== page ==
Seven Artists Put Their Creative Spin on Lunar New Year Rituals

Image by @phingpit.

From rice cakes and red packets to fireworks and lion dances, Lunar New Year is deeply anchored in time-honored customs to help usher in a year of good health and prosperity. To ring in 2020, we asked digital artists from across Asia to put a creative spin on classic traditions and share the rituals that help them usher in a year of success. We’re also giving away a free Photoshop template so you can create your own Lunar New Year inspired artwork.

Junghyun Choi (Korea) @cjroblue

Korean illustrator and author Junghyun Choi’s artwork depicts the Korean tradition of gathering at Seoul Plaza to watch the traditional bell-ringing ceremony on New Year’s Eve and eating ‘Tteokguk’ on the first day of Lunar New Year. At the event, people exchange New Year’s greetings with loved ones to renew their spirits for the year ahead. The piece was created with Adobe Fresco, and simple color additions were done on Photoshop to complete the design.

‘Personally, what I do on New Year’s Eve is to open a new planner that was purchased in advance and write down New Year’s plan. Also, eating a traditional rice cake soup is a must!’

Guoxin Goh (Singapore) @9oh9x

Composite photographer Guoxin from Singapore has created an artwork that reenacts the iconic Lunar New Year lion dance scene. Using Adobe Photoshop, he blends several different images to deliver the mood and message.

‘Seeing how the Lunar New Year lion dance troupe executes precise and breathtaking acrobatic moves paves the way for an auspicious year ahead for me, so I try to make an effort to watch one whenever I can. Luckily, I’ve been able to accomplish that as my company invites the troupes to the office every year, setting me up for prosperity and success year after year.’

Michael Ng (Singapore) @mindflyer

Singapore-based illustrator and visual artist Michael is heavily inspired by traditional Chinese paper cuttings and folk art. He created his artwork with the help of Adobe Fresco’s painting brushes to lay down the color patches, using his base sketch as a guide. As a final touch, Michael added details and contrast to the piece using the ‘Blotty Ink’ brush.

‘In my family, our Lunar New Year ritual happens on the morning of the new year itself (初一). As my parents take their seat in the hall, my siblings and I will take turns to get on our knees and offer mandarin oranges and a red packet (红包) to wish them good health, good luck and prosperity. Honoring my parents and the core values they instill in me ensures that I start the year on the right note to welcome a prosperous year ahead.’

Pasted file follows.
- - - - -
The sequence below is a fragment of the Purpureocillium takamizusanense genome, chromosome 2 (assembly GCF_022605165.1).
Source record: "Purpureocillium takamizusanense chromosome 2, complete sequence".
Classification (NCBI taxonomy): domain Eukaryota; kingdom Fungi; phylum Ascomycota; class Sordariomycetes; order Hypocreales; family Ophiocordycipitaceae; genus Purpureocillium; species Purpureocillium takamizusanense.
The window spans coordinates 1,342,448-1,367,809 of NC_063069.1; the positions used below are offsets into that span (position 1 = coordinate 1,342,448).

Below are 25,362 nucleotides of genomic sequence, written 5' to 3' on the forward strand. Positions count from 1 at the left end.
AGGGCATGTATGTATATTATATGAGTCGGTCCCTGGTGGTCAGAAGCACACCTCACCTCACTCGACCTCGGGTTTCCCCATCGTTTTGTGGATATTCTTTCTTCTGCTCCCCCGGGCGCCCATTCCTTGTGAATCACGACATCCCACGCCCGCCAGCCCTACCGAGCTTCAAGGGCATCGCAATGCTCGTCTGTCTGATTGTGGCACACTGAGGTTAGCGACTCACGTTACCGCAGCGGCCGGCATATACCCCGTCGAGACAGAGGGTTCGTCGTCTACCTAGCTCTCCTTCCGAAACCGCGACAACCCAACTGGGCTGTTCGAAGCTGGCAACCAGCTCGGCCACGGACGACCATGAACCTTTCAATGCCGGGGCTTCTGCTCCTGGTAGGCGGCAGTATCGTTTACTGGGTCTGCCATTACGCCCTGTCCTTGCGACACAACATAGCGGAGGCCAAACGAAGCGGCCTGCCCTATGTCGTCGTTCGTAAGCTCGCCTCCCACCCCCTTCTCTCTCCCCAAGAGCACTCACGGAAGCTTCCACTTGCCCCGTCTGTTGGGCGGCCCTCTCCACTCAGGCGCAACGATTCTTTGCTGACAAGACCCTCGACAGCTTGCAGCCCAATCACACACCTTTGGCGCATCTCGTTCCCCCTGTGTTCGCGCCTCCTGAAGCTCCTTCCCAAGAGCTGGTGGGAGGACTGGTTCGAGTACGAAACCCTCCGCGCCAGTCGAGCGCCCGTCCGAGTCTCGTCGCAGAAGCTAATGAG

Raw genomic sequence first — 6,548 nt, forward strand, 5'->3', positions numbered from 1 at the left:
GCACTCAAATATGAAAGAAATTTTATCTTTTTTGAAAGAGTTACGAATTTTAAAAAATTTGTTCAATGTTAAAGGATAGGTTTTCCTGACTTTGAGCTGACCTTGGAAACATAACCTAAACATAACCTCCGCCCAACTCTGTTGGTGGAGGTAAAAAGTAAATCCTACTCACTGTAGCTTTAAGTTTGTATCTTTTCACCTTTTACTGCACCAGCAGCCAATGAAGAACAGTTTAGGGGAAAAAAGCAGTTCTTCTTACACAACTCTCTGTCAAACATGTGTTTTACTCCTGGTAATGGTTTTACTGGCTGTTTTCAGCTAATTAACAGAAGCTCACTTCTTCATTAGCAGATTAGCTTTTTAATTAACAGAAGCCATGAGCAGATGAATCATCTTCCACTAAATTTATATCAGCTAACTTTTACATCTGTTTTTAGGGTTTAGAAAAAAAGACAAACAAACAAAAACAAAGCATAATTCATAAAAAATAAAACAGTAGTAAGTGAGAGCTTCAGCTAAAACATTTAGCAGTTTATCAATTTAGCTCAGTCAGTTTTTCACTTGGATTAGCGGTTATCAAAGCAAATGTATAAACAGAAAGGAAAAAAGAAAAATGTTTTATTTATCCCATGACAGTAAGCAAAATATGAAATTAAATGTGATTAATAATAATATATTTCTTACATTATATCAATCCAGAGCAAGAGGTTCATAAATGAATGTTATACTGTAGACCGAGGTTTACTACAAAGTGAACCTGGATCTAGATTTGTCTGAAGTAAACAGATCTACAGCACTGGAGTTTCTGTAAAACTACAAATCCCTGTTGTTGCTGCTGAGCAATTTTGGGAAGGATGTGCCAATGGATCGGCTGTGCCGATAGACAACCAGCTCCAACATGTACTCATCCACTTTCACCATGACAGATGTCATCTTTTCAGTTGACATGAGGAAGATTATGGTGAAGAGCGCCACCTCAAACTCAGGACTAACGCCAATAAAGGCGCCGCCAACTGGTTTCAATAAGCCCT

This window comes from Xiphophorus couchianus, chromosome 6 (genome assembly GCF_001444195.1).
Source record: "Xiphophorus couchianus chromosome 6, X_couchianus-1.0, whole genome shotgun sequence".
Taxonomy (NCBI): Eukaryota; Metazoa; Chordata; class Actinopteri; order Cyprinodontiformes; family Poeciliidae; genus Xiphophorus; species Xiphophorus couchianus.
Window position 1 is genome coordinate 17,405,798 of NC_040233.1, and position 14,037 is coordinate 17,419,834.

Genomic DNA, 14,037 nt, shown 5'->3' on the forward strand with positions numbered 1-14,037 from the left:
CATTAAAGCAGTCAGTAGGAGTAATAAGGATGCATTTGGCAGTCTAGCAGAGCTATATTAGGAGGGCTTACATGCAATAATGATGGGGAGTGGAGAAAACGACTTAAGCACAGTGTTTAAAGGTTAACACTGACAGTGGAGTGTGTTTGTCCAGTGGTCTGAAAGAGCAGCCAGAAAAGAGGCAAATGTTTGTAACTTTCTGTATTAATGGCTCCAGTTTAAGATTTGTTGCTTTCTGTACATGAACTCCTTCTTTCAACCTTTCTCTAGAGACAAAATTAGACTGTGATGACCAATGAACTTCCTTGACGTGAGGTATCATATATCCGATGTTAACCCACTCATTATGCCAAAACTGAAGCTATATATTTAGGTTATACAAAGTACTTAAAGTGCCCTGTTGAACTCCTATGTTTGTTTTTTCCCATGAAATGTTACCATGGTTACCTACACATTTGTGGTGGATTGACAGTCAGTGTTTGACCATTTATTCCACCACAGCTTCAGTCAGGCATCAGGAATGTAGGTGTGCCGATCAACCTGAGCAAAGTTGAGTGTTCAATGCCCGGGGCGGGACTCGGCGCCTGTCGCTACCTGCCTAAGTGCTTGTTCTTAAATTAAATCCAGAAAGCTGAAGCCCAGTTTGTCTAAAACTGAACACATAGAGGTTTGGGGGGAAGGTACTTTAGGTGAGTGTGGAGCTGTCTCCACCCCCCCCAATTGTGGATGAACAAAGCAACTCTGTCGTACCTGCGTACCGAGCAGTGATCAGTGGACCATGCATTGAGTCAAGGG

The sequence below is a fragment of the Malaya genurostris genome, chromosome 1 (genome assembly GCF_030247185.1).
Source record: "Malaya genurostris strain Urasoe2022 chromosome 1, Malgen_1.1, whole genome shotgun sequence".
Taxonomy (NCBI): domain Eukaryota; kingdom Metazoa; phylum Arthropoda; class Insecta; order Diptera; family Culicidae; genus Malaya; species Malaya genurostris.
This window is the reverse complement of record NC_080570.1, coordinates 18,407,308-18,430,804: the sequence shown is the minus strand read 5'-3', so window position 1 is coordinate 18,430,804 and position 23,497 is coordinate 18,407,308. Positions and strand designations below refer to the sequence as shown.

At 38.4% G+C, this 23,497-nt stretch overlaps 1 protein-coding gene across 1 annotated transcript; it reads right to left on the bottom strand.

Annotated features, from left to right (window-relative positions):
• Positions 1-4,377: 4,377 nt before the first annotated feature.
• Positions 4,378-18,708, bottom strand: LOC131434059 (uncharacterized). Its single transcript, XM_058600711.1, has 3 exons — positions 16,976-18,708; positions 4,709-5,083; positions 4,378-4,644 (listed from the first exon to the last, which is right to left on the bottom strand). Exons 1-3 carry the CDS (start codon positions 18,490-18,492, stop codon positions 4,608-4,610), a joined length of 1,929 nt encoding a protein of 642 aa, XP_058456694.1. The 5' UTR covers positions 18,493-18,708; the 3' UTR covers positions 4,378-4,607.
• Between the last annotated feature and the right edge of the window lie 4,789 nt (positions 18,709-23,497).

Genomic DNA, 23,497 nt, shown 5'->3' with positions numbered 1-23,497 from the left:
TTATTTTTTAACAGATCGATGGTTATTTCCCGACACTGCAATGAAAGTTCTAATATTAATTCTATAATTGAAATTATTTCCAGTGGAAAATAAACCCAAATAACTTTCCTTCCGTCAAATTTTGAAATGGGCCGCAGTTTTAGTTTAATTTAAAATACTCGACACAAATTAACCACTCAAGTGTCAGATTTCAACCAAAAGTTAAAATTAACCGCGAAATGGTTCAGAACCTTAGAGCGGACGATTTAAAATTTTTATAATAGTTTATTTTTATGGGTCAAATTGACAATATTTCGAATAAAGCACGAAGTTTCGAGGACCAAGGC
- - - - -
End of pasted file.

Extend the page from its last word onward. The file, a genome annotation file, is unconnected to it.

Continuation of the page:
Saeah Eom (Korea) @happysaea

Hailing from Korea, where eating ‘Tteokguk’ (a rice cake soup) is customary on Lunar New Year, Saeah’s video shows the traditional method of making Tteokguk. Edited using Adobe Premiere Rush, she was able to add fast and slow-motion effects using the app’s new features.

‘Our family members get together on the morning of Lunar New Year and eat Tteokguk with new year’s blessings. The main ingredient of Tteokguk symbolizes a long life, and the round shape of sliced tteok looks like a coin. Having Tteokguk is a kind of ritual for health and wealth throughout the whole year.’

Andre Wee (Singapore) @andre_wee

Singaporean illustrator and visual designer Andre created his illustrations using Adobe Fresco on iPad. Most of the illustrated assets were designed to work in modular layers to save on time and effort.

‘The Lunar New Year is never complete unless I get to make ‘Popiah’ (fresh spring rolls) for my family and loved ones at my Grandma’s place. Making ‘Popiah’ is an art – it takes effort and yields delicious rewards from the simplest ingredients. Getting that right at the beginning of the year signifies a good and prosperous one ahead for me and the entire family.’

Meiia (China)

Apart from well-known LNY traditions such as red envelopes, family reunion and eating dumplings, there have been new rituals among next-generation youngsters in China which are more digitalized, social-friendly and sharable.

Meiia has created a powerful short video that underscores synergies between youths and creatives, to inspire their social sharing and expression.

Joy Li (Australia) @_joyli

Australian designer Joy tapped into familiar experiences from her childhood to create a handy guide to navigating the traditional reunion dinner on the eve of Lunar New Year. With the help of Photoshop, Illustrator and InDesign, Joy shares a humorous take on who you’ll encounter at the dining table, proper dining etiquette, and inspiration for making the most of the moment.

‘New Year’s Eve dinner is a ritual that is celebrated every year in my household. As food is an incredibly symbolic aspect of showing love and respect in Chinese culture, it is a tradition and moment in time where we celebrate our abundance. Around the dining table we wish upon more wealth for the coming year, and from a creative’s point-of-view not just monetary wealth, but in all the other things that make life wealthy; friends, family and opportunities.’

Check out Joy Li’s downloadable recipe template to document and share your family’s traditional recipes for Lunar New Year.

What creative rituals will you be practicing this year to ring in the new year? Join the conversation on social using #AdobeLNYRituals!